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by Elijah Judah Schochet

Author: Elijah Judah Schochet
Subcategory: Judaism
Language: English
Publisher: Jason Aronson, Inc. (July 1, 1993)
Pages: 257 pages
Category: Spirituality
Rating: 4.5
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Although hasidic Jews are today associated with mainstream Orthodoxy, Hasidism, during the year of its genesis

Although hasidic Jews are today associated with mainstream Orthodoxy, Hasidism, during the year of its genesis. This book seeks to answer the question: why were the Gaon of Vilna and other rabbinic leaders so hostile to the early Hasidim? To be sure, the rabbinic establishment may have been misinformed, or may have learned about isolated instances of aberrant behavior by Hasidim. But there were real differences between the Hasidim and their opponents (commonly known as the Mitnagdim, or "opponents").

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Elijah ben Solomon Zalman, known as the Vilna Gaon or Elijah of Vilna, or by his Hebrew acronym HaGra ("HaGaon Rabbenu Eliyahu") or Elijah Ben Solomon (Sialiec, April 23, 1720 – Vilnius October 9, 1797), was a Talmudist, halakhist, kabbalis.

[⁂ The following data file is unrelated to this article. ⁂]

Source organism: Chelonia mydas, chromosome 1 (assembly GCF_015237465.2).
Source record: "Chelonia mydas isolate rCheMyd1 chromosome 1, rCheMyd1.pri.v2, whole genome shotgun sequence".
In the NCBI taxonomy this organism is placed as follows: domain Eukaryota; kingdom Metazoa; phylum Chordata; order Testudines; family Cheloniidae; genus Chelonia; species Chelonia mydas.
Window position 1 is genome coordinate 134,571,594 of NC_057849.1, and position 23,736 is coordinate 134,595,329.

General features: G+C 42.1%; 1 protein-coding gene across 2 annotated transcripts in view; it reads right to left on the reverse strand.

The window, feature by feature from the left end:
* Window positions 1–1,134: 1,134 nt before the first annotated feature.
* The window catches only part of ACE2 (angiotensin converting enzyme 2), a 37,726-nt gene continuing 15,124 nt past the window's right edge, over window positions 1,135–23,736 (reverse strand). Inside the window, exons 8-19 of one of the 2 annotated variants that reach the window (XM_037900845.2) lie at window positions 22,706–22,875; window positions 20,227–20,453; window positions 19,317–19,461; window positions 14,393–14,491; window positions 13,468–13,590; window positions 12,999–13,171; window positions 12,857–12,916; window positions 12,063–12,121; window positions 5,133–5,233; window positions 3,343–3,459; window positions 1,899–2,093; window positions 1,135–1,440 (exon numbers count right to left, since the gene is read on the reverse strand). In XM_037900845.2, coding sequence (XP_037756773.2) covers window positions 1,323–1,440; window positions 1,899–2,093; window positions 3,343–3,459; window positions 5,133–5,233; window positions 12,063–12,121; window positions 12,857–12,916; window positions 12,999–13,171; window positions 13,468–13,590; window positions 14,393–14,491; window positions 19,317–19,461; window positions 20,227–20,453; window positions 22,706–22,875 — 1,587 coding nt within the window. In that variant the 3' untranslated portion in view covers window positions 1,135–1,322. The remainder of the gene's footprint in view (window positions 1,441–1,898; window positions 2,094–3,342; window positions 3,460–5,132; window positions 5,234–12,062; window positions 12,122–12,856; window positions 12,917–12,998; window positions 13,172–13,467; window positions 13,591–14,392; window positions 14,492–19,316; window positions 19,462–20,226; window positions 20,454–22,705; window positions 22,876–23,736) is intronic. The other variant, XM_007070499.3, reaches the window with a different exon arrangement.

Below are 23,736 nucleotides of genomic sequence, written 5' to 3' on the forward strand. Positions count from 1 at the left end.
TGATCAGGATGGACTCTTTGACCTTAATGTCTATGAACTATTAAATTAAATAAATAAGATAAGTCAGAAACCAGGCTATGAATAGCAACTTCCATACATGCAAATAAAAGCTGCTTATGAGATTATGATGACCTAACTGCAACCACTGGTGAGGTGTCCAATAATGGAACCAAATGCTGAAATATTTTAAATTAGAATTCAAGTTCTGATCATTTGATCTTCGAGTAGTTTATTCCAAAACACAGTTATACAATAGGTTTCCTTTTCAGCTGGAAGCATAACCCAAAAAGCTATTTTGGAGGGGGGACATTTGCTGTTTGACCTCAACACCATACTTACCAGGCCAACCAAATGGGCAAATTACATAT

Elijah ben Solomon Zalman, known as the Vilna Gaon or Elijah of Vilna, or by his Hebrew acronym HaGra ("HaGaon Rabbenu Eliyahu") or Elijah Ben Solomon (Sialiec, April 23, 1720 – Vilnius October 9, 1797), was a Talmudist, halakhist, kabbalist, and the foremost leader of misnagdic (non-hasidic) Jewry of the past few centuries. He is commonly referred to in Hebrew as ha-Gaon he-Chasid mi-Vilna, "the pious genius from Vilnius".